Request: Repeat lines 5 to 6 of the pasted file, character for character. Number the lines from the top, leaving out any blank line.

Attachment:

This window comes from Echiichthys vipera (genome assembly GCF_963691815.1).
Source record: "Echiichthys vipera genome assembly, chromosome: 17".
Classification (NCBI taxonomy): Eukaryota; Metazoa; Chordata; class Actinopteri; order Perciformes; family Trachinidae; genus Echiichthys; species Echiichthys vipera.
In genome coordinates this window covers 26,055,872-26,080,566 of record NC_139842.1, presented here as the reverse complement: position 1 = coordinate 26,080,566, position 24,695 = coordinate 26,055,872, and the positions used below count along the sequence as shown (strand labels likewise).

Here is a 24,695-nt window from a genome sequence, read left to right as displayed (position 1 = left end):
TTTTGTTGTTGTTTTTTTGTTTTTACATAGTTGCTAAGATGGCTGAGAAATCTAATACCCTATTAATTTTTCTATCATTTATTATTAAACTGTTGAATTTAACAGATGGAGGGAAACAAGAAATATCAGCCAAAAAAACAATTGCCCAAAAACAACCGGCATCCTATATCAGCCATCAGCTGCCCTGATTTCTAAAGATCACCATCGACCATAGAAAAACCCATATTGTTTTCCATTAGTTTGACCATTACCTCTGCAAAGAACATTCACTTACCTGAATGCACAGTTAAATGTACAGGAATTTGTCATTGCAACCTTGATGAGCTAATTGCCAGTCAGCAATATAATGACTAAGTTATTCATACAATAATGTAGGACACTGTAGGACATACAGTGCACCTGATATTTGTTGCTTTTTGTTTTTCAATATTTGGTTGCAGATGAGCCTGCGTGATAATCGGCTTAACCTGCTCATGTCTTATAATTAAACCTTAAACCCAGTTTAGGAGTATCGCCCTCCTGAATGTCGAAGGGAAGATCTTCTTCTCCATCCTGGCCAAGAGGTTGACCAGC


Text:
Here is a 24,695-nt window from a genome sequence, read left to right as displayed (position 1 = left end):
TTTTGTTGTTGTTTTTTTGTTTTTACATAGTTGCTAAGATGGCTGAGAAATCTAATACCCTATTAATTTTTCTATCATTTATTATTAAACTGTTGAATTTAACAGATGGAGGGAAACAAGAAATATCAGCCAAAAAAACAATTGCCCAAAAACAACCGGCATCCTATATCAGCCATCAGCTGCCCTGATTTCTAAAGATCACCATCGACCATAGAAAAACCCATATTGTTTTCCATTAGTTTGACCATTACCTCTGCAAAGAACATTCACTTACCTGAATGCACAGTTAAATGTACAGGAATTTGTCATTGCAACCTTGATGAGCTAATTGCCAGTCAGCAATATAATGACTAAGTTATTCATACAATAATGTAGGACACTGTAGGACATACAGTGCACCTGATATTTGTTGCTTTTTGTTTTTCAATATTTGGTTGCAGATGAGCCTGCGTGATAATCGGCTTAACCTGCTCATGTCTTATAATTAAACCTTAAACCCAGTTTAGGAGTATCGCCCTCCTGAATGTCGAAGGGAAGATCTTCTTCTCCATCCTGGCCAAGAGGTTGACCAGC